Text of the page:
Date: Fri Oct 06 2000 - 12:08:12 PDT
Suppose they got just a little embarrassed about that whole "The ice cap is
AWASH IN ERRORS, THE NEW YORK TIMES
RECRUITS CORRECTIONS CZAR
Friday , October 06 11:32 a.m.
"We have a problem. We're making too many mistakes." That dramatic
lede comes straight from the desk of New York Times metro editor
Jonathan Landman, who used it to kick off a cranky internal e-mail to his
staffers on Thursday. The
gist of Landman's missive: Start double-checking your stories -- or else.
"It isn't a pretty picture,"
Landman writes, going on to say that during the first nine months of this
year, the metro section ran
253 corrections, 50 percent more than during the same period in 1999.
Landman ticks off some of the
more egregious errata: "One reporter put something into a story aware that
it might be wrong, hoping
the desk would catch it. Another thought something was OK to print because
she read it in a book. A
copy editor let a mistake go by rather than persevering in an unpleasant
fight with a reporter."
Landman doesn't mention Wen Ho Lee. But his note comes just a week after
soul-searching elsewhere at the Times over the Lee affair, in which a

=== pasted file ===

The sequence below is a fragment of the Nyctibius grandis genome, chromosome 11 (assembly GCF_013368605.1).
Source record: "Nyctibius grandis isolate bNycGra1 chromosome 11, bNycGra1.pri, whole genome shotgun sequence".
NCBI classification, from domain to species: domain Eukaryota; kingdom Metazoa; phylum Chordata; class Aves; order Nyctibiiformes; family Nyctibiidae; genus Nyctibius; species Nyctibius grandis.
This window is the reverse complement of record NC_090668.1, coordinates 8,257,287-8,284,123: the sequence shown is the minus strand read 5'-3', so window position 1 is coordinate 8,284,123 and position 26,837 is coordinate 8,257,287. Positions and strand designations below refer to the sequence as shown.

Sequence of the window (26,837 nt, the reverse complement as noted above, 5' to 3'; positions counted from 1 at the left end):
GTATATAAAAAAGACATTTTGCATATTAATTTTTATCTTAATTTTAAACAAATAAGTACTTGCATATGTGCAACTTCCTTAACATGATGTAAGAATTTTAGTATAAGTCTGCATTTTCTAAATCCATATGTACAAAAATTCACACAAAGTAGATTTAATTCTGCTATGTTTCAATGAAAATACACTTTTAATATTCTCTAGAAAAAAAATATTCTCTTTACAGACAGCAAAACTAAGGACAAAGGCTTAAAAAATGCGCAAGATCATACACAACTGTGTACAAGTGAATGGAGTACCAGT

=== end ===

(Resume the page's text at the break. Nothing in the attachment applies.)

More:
nuclear scientist was suspected
of leaking nuclear secrets to China. Facing criticism of its early,
somewhat high-pitched coverage, the
Times ran two assessments of its Lee stories and editorials, both of them
admitting to some
less-than-exemplary editorial judgment.
Back at the wayward metro desk, Landman writes that the Times has handed a
named Patrick LaForge the very Soviet-sounding title of "corrections
commissioner." LaForge's role is
to force erring writers and editors to explain in writing why they goofed
and how they might have
avoided the mistake. Habitual offenders will have to answer to Landman
himself, who warns that
frequent mistakes will weigh on employees' annual evaluations. In sum,
writes Landman, "We all need
to worry a little bit more."
This archive was generated by hypermail 2b29 : Fri Oct 13 2000 - 18:45:45 PDT